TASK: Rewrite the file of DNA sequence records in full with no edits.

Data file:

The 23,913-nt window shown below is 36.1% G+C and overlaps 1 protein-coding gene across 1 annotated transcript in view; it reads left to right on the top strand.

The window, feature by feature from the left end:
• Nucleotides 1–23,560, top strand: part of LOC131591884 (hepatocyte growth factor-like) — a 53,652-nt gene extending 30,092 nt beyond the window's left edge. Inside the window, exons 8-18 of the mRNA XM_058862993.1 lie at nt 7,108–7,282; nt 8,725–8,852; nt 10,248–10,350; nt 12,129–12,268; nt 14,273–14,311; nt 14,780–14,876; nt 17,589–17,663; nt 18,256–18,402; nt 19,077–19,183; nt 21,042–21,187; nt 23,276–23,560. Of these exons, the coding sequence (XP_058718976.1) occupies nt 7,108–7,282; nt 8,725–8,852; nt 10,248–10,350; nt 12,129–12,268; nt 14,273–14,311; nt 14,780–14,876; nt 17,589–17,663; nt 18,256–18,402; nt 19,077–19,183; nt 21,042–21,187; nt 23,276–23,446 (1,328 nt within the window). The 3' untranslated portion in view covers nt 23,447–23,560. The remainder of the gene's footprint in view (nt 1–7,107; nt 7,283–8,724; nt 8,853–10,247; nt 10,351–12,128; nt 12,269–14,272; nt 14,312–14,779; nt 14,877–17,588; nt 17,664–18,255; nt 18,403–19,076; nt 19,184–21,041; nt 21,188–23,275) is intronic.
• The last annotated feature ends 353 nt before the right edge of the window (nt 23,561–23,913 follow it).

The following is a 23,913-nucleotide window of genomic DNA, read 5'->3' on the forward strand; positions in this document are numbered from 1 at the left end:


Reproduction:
The 23,913-nt window shown below is 36.1% G+C and overlaps 1 protein-coding gene across 1 annotated transcript in view; it reads left to right on the top strand.

The window, feature by feature from the left end:
• Nucleotides 1–23,560, top strand: part of LOC131591884 (hepatocyte growth factor-like) — a 53,652-nt gene extending 30,092 nt beyond the window's left edge. Inside the window, exons 8-18 of the mRNA XM_058862993.1 lie at nt 7,108–7,282; nt 8,725–8,852; nt 10,248–10,350; nt 12,129–12,268; nt 14,273–14,311; nt 14,780–14,876; nt 17,589–17,663; nt 18,256–18,402; nt 19,077–19,183; nt 21,042–21,187; nt 23,276–23,560. Of these exons, the coding sequence (XP_058718976.1) occupies nt 7,108–7,282; nt 8,725–8,852; nt 10,248–10,350; nt 12,129–12,268; nt 14,273–14,311; nt 14,780–14,876; nt 17,589–17,663; nt 18,256–18,402; nt 19,077–19,183; nt 21,042–21,187; nt 23,276–23,446 (1,328 nt within the window). The 3' untranslated portion in view covers nt 23,447–23,560. The remainder of the gene's footprint in view (nt 1–7,107; nt 7,283–8,724; nt 8,853–10,247; nt 10,351–12,128; nt 12,269–14,272; nt 14,312–14,779; nt 14,877–17,588; nt 17,664–18,255; nt 18,403–19,076; nt 19,184–21,041; nt 21,188–23,275) is intronic.
• The last annotated feature ends 353 nt before the right edge of the window (nt 23,561–23,913 follow it).

The following is a 23,913-nucleotide window of genomic DNA, read 5'->3' on the forward strand; positions in this document are numbered from 1 at the left end: